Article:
Be a River not a Reservoir


 

When was the last time you stood on the bank of a river?  What about a lake?

Some of my favorite childhood memories involve water.  In the area of the country where I spent my childhood summers, you would hear people refer to the body of water as the Tennessee River and Kentucky Lake.  Both were technically true because of the dams built along the Tennessee River by the Tennessee Valley Authority.  I remember getting in the boat on early mornings and starting the old 55 horsepower Evinrude motor, and eagerly anticipating getting to our first fishing hole.

As I have grown older, I seem to think back on those times with wonder.  All the memories and lessons learned continue to flood back to my memory.

Recently, I was listening to a podcast with John Maxwell (@johncmaxwell) in which he said, “Be a river, not a reservoir.”  Let that sink in for a moment…

“Be a river, not a reservoir.”  If those were the only words John said, it would have been enough, but he didn’t stop there.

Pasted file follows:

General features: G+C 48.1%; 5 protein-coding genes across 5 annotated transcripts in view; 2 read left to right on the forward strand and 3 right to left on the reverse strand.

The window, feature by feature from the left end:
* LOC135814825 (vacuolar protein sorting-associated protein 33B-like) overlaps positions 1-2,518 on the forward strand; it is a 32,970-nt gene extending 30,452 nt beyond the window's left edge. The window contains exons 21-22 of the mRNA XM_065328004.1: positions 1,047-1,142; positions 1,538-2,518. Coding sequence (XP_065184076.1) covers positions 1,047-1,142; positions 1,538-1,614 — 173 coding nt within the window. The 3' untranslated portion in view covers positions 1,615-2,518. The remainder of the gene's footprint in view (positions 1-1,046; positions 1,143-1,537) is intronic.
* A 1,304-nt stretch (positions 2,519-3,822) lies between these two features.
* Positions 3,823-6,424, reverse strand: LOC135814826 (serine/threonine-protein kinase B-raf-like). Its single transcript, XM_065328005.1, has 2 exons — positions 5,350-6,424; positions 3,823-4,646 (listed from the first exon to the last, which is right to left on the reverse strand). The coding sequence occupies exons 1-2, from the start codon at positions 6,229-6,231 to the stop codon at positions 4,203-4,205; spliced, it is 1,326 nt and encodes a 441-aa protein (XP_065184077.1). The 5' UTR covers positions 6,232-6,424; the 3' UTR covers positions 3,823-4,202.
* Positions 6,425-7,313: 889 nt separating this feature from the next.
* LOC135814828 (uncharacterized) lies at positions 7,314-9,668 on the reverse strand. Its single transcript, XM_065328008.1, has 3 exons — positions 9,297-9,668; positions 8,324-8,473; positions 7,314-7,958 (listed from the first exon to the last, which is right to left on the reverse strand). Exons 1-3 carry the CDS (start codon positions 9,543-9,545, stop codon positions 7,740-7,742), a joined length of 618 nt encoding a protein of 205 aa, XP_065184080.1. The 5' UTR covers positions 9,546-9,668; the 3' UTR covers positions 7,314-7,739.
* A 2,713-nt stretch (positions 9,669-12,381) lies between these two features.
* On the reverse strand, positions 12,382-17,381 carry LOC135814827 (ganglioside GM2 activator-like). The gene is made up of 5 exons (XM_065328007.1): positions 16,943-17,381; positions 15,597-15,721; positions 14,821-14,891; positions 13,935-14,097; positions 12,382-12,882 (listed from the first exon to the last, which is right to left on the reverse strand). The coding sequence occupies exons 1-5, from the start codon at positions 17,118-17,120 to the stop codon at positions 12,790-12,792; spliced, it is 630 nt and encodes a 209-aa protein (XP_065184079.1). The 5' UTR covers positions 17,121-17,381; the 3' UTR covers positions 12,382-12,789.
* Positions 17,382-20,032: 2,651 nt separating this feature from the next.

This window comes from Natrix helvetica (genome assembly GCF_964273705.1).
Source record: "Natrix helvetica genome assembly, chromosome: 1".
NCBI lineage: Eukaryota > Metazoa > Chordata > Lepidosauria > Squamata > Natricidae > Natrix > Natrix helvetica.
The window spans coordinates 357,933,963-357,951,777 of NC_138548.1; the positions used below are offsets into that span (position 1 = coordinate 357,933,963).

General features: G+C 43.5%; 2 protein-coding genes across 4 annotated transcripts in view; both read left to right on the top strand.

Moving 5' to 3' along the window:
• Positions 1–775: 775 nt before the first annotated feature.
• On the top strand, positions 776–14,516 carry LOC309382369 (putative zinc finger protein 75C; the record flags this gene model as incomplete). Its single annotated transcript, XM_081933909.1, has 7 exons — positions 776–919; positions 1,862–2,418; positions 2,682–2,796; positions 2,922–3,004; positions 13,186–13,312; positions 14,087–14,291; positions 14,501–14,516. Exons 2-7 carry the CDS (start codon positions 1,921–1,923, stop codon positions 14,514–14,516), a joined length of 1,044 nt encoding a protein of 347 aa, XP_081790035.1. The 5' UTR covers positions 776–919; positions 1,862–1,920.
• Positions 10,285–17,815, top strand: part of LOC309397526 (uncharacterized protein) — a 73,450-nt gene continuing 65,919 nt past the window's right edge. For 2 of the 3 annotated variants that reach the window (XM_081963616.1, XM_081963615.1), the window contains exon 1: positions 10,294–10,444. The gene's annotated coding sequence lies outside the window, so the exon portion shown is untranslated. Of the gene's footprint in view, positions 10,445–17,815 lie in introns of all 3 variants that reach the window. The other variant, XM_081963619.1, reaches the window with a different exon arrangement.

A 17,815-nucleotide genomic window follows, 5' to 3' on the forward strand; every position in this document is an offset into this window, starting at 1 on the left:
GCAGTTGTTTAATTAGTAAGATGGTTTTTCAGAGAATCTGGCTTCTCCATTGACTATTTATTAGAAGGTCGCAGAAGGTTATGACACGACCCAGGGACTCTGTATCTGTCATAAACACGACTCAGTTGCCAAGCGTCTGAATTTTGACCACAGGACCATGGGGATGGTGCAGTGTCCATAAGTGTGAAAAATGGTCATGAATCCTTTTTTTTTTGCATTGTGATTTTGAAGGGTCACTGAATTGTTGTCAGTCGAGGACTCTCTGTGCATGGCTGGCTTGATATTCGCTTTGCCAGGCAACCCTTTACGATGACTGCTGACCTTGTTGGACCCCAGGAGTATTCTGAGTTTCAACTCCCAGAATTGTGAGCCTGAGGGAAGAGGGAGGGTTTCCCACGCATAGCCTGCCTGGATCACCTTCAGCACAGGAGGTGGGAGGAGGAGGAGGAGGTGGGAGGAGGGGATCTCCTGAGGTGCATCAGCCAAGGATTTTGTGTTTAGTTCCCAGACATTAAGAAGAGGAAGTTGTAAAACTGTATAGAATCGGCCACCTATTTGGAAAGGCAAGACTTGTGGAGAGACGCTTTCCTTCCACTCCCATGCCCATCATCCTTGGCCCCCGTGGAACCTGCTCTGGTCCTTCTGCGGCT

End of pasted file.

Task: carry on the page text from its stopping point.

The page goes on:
He added a few more words to the phrase… at the beginning.  “I WANT TO be a river, not a reservoir.”  This changes from a directive to a self directive.  What does this mean?  If you desire to add value to people, you approach interactions with everyone around you differently.  This feeling is rooted in the belief that you were blessed by what others have poured into your life and now it is your turn to pay it forward.

2 Main Takeaways

1.  River water is never stagnantWhether you are sitting in one spot or moving, the water is always moving.  If you are wading in a stream while fishing for giant brown trout, the water is rushing through your legs.  To be a river is to appreciate the blessings you have received as well as looking for opportunities to pass them on to others.

2.  Downstream reflects what happens upstreamHave you ever seen a river after a large rain?  It is often muddy due to the runoff.  What if people are illegally dumping upstream?  Of course, the downstream water will have trash floating in it.  To want to be a river, one must believe they can have a positive impact on the water around them, thus guaranteeing better water below them.

What can you do to be a better river?  What have others done to support you downstream?

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  1. […] be it at home, the office, at church, or within the community at large.  It’s all about the memories we […]

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